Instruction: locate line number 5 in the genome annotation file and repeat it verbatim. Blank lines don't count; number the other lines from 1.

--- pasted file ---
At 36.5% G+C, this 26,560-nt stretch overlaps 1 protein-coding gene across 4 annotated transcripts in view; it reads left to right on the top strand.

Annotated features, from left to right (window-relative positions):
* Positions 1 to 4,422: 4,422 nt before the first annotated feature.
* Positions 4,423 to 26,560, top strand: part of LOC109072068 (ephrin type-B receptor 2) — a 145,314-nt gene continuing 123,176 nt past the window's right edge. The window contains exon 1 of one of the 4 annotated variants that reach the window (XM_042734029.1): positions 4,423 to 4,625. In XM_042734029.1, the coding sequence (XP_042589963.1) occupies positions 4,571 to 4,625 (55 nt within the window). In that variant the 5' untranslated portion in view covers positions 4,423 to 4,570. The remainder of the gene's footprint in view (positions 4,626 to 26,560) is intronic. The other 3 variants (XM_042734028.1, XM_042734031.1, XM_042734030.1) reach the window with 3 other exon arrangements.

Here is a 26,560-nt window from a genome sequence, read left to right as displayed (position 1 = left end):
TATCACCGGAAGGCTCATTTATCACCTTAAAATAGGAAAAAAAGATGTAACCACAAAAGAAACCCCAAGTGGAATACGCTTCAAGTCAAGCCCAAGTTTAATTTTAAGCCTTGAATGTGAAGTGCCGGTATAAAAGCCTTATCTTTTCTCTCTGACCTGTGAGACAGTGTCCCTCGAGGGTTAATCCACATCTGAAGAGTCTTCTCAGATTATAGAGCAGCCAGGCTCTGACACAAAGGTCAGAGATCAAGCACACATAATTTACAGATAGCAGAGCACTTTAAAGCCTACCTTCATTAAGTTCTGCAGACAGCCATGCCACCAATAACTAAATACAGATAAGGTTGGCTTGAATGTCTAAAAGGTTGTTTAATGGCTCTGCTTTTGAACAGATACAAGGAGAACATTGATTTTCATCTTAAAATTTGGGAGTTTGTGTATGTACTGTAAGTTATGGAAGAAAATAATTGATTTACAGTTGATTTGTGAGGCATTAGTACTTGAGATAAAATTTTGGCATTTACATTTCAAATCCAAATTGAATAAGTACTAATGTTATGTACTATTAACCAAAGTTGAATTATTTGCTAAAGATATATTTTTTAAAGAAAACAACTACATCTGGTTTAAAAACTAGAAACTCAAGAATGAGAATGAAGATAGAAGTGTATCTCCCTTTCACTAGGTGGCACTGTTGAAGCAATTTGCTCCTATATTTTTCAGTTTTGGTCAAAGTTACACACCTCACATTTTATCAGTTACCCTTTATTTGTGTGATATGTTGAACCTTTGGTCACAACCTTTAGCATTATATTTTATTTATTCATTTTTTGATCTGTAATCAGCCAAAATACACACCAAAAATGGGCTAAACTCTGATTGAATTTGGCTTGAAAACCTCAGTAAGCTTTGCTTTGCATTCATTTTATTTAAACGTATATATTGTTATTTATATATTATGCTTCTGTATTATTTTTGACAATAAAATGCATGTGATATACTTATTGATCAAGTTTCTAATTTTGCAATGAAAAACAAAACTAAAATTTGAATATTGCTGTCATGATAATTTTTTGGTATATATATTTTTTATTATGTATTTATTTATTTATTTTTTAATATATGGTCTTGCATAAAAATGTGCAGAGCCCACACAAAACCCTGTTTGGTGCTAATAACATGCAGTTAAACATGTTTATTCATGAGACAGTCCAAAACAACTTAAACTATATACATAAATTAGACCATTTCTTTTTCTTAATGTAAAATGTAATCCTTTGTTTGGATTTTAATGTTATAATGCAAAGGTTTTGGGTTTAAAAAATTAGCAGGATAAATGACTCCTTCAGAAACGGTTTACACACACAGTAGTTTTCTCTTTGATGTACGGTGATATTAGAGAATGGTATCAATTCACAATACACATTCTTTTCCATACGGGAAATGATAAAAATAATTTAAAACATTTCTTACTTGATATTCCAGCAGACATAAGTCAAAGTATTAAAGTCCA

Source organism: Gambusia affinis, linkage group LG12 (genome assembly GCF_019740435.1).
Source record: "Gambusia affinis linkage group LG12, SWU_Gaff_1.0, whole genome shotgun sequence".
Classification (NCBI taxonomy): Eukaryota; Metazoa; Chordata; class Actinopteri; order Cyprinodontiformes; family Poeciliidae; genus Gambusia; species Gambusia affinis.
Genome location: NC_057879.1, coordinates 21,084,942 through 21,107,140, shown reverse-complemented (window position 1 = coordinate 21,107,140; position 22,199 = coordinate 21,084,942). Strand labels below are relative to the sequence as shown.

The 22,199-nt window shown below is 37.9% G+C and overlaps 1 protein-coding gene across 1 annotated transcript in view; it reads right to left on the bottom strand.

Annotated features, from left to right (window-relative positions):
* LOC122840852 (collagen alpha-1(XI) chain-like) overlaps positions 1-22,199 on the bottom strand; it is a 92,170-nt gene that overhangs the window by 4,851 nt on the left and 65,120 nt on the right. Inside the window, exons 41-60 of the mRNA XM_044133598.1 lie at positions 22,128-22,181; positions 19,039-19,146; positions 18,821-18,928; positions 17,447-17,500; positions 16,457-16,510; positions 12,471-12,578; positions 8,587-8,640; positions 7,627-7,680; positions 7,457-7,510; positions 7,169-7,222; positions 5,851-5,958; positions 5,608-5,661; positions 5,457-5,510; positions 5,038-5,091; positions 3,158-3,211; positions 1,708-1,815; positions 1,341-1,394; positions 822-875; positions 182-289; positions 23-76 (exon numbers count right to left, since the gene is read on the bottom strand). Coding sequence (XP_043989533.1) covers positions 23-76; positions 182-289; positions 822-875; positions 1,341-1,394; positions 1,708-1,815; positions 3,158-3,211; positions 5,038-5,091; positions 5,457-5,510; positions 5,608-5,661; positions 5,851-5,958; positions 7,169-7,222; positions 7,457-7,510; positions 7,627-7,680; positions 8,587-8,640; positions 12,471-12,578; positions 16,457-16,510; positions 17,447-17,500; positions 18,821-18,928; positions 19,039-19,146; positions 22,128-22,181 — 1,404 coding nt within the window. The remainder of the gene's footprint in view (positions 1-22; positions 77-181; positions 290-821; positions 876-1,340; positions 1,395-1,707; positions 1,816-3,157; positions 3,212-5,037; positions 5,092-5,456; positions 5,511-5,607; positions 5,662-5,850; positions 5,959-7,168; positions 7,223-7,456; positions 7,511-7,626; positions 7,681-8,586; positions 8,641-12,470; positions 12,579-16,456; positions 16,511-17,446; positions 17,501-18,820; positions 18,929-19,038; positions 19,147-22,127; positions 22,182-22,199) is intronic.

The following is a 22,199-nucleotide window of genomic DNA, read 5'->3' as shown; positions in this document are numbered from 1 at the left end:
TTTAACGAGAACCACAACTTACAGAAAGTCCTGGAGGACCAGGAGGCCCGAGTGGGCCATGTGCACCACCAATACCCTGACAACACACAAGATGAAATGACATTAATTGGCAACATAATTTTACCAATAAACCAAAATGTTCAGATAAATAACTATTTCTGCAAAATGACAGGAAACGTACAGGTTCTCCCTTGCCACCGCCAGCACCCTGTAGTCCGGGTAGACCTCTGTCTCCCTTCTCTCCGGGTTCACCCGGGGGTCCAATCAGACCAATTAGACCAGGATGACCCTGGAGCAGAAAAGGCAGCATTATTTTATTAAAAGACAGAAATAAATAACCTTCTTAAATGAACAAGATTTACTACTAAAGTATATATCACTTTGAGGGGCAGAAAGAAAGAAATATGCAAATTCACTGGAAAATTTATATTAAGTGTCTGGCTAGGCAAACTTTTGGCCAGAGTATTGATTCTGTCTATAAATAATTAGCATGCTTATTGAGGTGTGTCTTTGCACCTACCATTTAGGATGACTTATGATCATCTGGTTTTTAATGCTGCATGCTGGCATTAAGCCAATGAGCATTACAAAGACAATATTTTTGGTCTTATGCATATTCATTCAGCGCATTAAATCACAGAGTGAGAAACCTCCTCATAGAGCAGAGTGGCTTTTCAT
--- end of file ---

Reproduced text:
Here is a 26,560-nt window from a genome sequence, read left to right as displayed (position 1 = left end):